Happy Thursday, loyal readers, and thank you for opening today’s issue of The Highlighter. Five weeks ago, in Issue #299 , Prof. Matthew Karp argued that history isn’t a linear story with clear origins and defined root causes. He wrote, “We must come to see history not as what we dwell in, are prope
Happy Thursday, loyal readers, and thank you for opening today’s issue of The Highlighter. Five weeks ago, in Issue #299, Prof. Matthew Karp argued that history isn’t a linear story with clear origins and defined root causes. He wrote, “We must come to see history not as what we dwell in, are propelled by, or are determined by, but rather as what we fight over, fight for, and aspire to honor in our practices of justice.”
But who is doing the fighting over history, the fighting for history, and the aspiring to honor history? This week’s articles explore how history has shaped our actions (or inactions) today. “His Name Was Emmett Till,” which I urge you to read, examines the default tendency among many of us to deny, erase, or do nothing about the painful history that lives in our back yards. The other three pieces – “The Free State of George Floyd,” “Built To Keep Black From White,” and “The Problem We All Live With“ – extend this theme to the history of state-sanctioned violence, housing segregation, and school segregation. There’s a lot in today’s issue. I hope it provokes your mind and your heart.
+ Our 18th Article Club discussion is in the books! We read and annotated Caitlin Flanagan’s “Private Schools Are Indefensible” and participated in four rollicking conversations. Thank you to everyone who participated, including VIPs Elise, Telannia, and Summer for facilitating. I’ll reveal this month’s article this Sunday. (It’s going to be good, because VIP López and Sarai are involved.) I invite you to check out Article Club.
+ Want to share your thoughts or talk about what comes up for you? I’d love to hear your perspective. All you need to do is hit reply or click here.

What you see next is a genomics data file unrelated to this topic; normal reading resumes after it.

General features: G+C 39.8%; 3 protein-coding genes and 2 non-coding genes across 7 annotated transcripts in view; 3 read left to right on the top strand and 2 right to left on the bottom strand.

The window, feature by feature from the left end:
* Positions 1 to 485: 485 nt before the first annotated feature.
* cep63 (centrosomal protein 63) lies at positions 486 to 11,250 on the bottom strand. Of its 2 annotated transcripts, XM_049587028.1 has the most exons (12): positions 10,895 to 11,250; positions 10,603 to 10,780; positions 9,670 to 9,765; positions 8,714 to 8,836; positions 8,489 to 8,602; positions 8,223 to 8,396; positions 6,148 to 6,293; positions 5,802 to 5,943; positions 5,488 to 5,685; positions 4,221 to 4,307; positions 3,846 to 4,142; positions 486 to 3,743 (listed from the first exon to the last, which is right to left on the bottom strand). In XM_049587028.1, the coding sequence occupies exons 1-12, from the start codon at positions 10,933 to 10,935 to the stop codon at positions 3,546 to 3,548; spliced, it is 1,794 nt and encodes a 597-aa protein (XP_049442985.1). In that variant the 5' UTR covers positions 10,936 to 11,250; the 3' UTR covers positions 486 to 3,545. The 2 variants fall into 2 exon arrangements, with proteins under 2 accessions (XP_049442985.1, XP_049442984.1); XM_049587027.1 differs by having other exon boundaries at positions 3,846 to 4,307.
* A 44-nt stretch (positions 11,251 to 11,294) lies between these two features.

A native of Mississippi, Jeff Andrews had lived in Drew for most of his life when he jumped at a chance to buy a home in town with a beautiful view of the bayou. Next to the house stands the barn where 14-year-old Emmett Till was tortured and killed the morning of August 28, 1955. “We don’t think about it,” Mr. Andrews said. “It’s in the past.”
But Emmett’s murder is not in the past for Wheeler Parker, his cousin and the last living witness to the kidnapping. It’s not in the past for Patrick Weems, who wants to include the barn in a memorial to honor Emmett’s memory. And it wasn’t in the past for Willie Reed, who was 18 years old and on his way to work when he heard Emmett’s cries and later risked his life by testifying in the trial.
In this intimate article, Wright Thompson, who also grew up in Mississippi, follows those efforts to commemorate Emmett. But he also uncovers how white people in Drew, over the past 65 years, have dissociated themselves from the lynching. First they distanced themselves from the killers. Next they didn’t teach the event in their schools. Then they destroyed the evidence of the crime. “One of the central conflicts for white Mississippians,” Mr. Thompson writes, “is whether to shine a bright light on the past or move on.” But how to shine a bright light? How to move on? (34 min)
+ John Lewis said, “Emmett Till was my George Floyd. He was my Rayshard Brooks, Sandra Bland, and Breonna Taylor. He was 14 when he was killed, and I was only 15 years old at the time. I will never ever forget the moment when it became so clear that he could easily have been me.”
Last month, the City of Minneapolis removed the barricades that framed George Floyd Square, opening traffic for the first time in more than a year. For some Americans, Derek Chauvin’s conviction provided closure to last year’s murder. But Jay Webb, along with many Black Minnesotans, worry that “when the flowers die, and the helium is gone from the balloons, people will forget the entire case.” Amnesia runs high in the progressive state, which ranks high among the best places to live in the country, if you are white. (26 min)
Eighty years ago, developers in Detroit decided that redlining wasn’t enough to protect white people and their home values from the Black people living nearby. So they built a 6-foot-high, 4-inch-thick, half-mile-long concrete barrier to separate the neighborhoods. The Birwood Wall (also known as the Eight Mile Wall) still stands today. “I don’t remember feeling any way about it except it was the same old, same old,” said Margaret Watson, 93. “I mean, I lived in Detroit all my life. Detroit has been segregated all my life.” (26 min)
Even if you’ve already listened to this podcast documentary by Nikole Hannah-Jones on the pernicious intractability of school segregation, I encourage you to revisit it. It’s a classic. “We have a system where white people control the outcomes, and the outcome that most white Americans want is segregation,” Ms. Hannah-Jones says. “White communities want neighborhood schools if their neighborhood school is white. If their neighborhood school is Black, they want choice.” (44 min)
+ 84% of Americans say they want integrated schools.
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